Howdy folks, welcome to Continental Drift! For this episode, I decided to do Angola because I am absolutely in love with the kinds of music there (also their flag is so cool! Have you seen it? It's amazing). The catch? This episode was written during winter break as I was getting ready to go visit family, and what's more, in the time I spent putting this episode together I couldn't find a wealth of good/consistent information about Angolan music, so I might not have as much to say about it as I'd like. With that out of the way, let's begin! For those of you listening back, you can find the playlist here and listen to the episode here!
The Republic of Angola is a southern African country; it's the 2nd largest Lusophone country and the 7th largest African country. It's bordered by Namibia to the south, the Democratic Republic of the Congo to the north, Zambia to the east, and its western coast meets the Atlantic. It also has an exclave that borders the Republic of the Congo. Its capital is Luanda, and the official language of Angola is Portuguese, but its national languages are Kimbundu, Umbundu, Chokwe, and Kikongo. With a population of around 36 million, it's the 41st most populous country.
Instrumental Angola45 // Various Artists
A lot of the music of Angola exists as a function of dance and its prominence in Angolan culture. The first thing you're gonna be hearing is actually a few tracks from Rebita, the first LP ever pressed and recorded in Angola. Rebita is additionally the name of a traditional Angolan dance and associated music genre, so that's comin' down the pipe!
N'Zo Iami // Os Kiezos
Merengue Rebita // Urbano de Castro
Memórias De Lamartine // Os Kiezos
The next music style we'll be looking at is semba; semba is etymologically related to the Brazilian genre samba, because both words are derived from the same term in Kimbundu. Though the music styles are distinct, Bonga, who is the first artist in this segment, definitely took influence from Brazilian music and is one of the biggest names in semba and Angolan music in general for popularizing semba worldwide. Bonga was a protest artist in his early career, and the song you're going to hear from him, Mona Ki Ngi Xica, as well as the other songs off the same album, Angola 72, contain lyrics that were seen as seditious by the Portuguese-controlled government, to the point that they had a warrant out for Bonga's arrest and he had to flee the country into Europe.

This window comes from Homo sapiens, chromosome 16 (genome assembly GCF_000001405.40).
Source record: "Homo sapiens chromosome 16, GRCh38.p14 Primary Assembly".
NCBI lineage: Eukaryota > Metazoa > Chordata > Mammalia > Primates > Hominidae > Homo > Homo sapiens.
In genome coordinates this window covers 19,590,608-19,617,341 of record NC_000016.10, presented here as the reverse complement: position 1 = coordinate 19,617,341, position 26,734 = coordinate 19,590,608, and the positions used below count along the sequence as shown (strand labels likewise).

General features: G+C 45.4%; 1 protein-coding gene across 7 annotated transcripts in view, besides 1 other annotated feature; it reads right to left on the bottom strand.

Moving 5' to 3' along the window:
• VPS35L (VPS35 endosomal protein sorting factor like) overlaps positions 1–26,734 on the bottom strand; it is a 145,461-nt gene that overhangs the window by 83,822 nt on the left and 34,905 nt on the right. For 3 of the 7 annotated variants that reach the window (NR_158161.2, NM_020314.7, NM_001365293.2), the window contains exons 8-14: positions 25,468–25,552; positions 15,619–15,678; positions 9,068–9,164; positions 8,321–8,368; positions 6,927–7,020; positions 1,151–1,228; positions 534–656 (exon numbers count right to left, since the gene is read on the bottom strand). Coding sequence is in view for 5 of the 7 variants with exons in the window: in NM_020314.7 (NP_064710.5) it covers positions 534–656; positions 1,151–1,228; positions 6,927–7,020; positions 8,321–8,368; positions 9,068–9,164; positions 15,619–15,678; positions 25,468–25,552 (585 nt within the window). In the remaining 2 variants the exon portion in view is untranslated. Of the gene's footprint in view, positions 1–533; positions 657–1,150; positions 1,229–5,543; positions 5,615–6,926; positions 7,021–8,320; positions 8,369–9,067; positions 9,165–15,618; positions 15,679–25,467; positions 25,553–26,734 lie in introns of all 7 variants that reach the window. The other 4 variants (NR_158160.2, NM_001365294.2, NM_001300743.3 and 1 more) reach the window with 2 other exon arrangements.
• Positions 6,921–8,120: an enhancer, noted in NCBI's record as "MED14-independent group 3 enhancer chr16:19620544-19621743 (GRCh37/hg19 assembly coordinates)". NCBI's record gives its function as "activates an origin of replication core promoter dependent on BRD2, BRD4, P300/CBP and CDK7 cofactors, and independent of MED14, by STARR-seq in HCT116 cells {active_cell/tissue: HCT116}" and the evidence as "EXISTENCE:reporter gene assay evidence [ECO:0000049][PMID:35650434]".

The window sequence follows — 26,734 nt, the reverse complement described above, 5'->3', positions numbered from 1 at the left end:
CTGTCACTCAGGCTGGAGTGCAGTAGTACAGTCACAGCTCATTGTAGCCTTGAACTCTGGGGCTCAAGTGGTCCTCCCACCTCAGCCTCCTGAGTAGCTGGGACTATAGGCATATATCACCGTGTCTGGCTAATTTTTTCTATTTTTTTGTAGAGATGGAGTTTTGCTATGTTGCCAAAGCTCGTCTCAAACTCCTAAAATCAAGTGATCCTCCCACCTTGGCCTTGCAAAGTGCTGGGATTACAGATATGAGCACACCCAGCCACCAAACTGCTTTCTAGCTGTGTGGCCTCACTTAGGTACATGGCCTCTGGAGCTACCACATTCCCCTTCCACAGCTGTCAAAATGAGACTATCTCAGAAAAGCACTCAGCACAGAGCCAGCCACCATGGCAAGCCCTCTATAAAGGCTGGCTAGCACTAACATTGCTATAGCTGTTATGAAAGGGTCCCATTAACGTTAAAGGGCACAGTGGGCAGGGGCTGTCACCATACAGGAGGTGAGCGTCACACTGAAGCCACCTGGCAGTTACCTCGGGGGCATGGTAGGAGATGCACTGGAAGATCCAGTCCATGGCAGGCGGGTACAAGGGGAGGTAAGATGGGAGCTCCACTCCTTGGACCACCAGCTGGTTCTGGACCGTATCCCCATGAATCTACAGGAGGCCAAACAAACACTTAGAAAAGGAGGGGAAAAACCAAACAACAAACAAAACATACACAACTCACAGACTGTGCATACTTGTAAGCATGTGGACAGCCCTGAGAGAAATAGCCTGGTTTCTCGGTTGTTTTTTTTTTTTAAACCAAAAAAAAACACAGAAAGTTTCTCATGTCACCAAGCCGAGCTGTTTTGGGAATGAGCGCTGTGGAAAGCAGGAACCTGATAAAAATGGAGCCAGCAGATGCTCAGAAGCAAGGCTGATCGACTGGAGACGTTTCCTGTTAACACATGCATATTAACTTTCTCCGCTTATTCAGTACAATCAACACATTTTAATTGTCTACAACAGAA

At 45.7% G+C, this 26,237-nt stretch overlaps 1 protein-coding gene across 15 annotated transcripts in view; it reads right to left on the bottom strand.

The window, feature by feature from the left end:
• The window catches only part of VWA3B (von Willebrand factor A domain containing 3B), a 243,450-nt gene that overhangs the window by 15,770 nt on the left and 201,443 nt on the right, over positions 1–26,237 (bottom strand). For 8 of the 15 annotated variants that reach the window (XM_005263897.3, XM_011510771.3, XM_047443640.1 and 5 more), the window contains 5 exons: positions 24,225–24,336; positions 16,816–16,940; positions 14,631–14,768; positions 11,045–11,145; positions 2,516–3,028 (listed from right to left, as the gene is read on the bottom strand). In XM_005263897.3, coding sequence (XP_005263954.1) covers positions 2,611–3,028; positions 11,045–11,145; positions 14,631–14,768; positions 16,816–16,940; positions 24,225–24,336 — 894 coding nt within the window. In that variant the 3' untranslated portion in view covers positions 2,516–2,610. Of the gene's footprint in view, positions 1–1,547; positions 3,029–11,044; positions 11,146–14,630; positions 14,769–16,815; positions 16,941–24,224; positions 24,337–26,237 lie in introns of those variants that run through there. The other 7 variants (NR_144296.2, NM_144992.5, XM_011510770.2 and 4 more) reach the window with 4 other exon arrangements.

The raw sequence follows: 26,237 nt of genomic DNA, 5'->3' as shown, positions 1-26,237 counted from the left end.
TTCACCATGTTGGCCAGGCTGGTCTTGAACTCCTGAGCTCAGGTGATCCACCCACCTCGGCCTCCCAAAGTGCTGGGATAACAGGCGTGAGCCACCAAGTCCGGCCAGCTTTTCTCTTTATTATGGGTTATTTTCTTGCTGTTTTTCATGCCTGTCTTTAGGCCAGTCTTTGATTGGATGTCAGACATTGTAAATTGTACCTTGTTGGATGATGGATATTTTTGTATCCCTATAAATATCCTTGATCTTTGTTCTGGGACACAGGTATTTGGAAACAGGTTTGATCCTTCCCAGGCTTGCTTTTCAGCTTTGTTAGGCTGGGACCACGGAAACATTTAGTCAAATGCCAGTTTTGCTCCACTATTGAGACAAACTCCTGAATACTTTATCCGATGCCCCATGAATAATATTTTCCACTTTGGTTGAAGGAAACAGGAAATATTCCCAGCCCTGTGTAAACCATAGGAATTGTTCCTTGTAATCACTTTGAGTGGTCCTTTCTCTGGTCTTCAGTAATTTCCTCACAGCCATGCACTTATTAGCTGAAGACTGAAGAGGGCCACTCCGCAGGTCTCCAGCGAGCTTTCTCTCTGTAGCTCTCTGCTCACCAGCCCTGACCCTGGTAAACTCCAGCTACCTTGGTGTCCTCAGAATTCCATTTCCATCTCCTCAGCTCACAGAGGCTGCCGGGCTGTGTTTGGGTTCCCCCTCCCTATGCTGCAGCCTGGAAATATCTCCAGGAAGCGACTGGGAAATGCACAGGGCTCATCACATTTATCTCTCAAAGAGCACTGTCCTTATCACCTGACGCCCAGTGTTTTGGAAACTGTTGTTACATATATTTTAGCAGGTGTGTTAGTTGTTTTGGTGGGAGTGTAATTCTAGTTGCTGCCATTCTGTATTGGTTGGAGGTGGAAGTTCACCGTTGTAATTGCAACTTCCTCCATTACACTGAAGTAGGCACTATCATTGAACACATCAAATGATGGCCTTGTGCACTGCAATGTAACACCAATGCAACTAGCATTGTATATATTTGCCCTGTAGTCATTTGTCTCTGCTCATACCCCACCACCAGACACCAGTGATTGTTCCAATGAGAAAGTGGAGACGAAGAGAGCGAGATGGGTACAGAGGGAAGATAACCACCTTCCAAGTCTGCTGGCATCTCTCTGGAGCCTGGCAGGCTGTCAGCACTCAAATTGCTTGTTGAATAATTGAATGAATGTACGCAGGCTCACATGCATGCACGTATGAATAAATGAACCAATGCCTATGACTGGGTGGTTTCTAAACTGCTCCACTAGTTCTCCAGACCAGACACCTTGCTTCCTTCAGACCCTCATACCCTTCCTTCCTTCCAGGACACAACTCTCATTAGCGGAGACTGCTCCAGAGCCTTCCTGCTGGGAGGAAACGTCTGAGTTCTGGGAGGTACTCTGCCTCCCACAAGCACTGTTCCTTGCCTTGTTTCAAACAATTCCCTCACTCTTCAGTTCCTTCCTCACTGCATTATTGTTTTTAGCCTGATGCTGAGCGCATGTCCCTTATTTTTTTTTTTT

Mona Ki Ngi Xica // Bonga
Ene // Carlos Lamartine
N'Zambi, N'Zambi // Carlos Lamartine
Moving on, we're gonna talk about kizomba! Kizomba is a type of dance music, sort of party music (and in fact kizomba means "party" in Kimbundu) characterized by more electronic elements, especially electronic percussion. It's kinda like semba but more electronic and faster. It's definitely the most recent of the genres we've explored to night. The end of this segment marks the end of the themed segments of the episode, but afterwards we do still have a few songs we can get through.
Farinha Musseque // Banda Tons
Titiriti // Caló Pascoal
A Minha Vizinha // Eduardo Paim
Songs I Played Because I Had Way Too Much Time
Chofer de Praça // Luiz Visconde
Vira Moda // Bonga
Kaxexe // Bonga
Fuma // Dimba Diangola (this is the song that ignited my Angola fever!)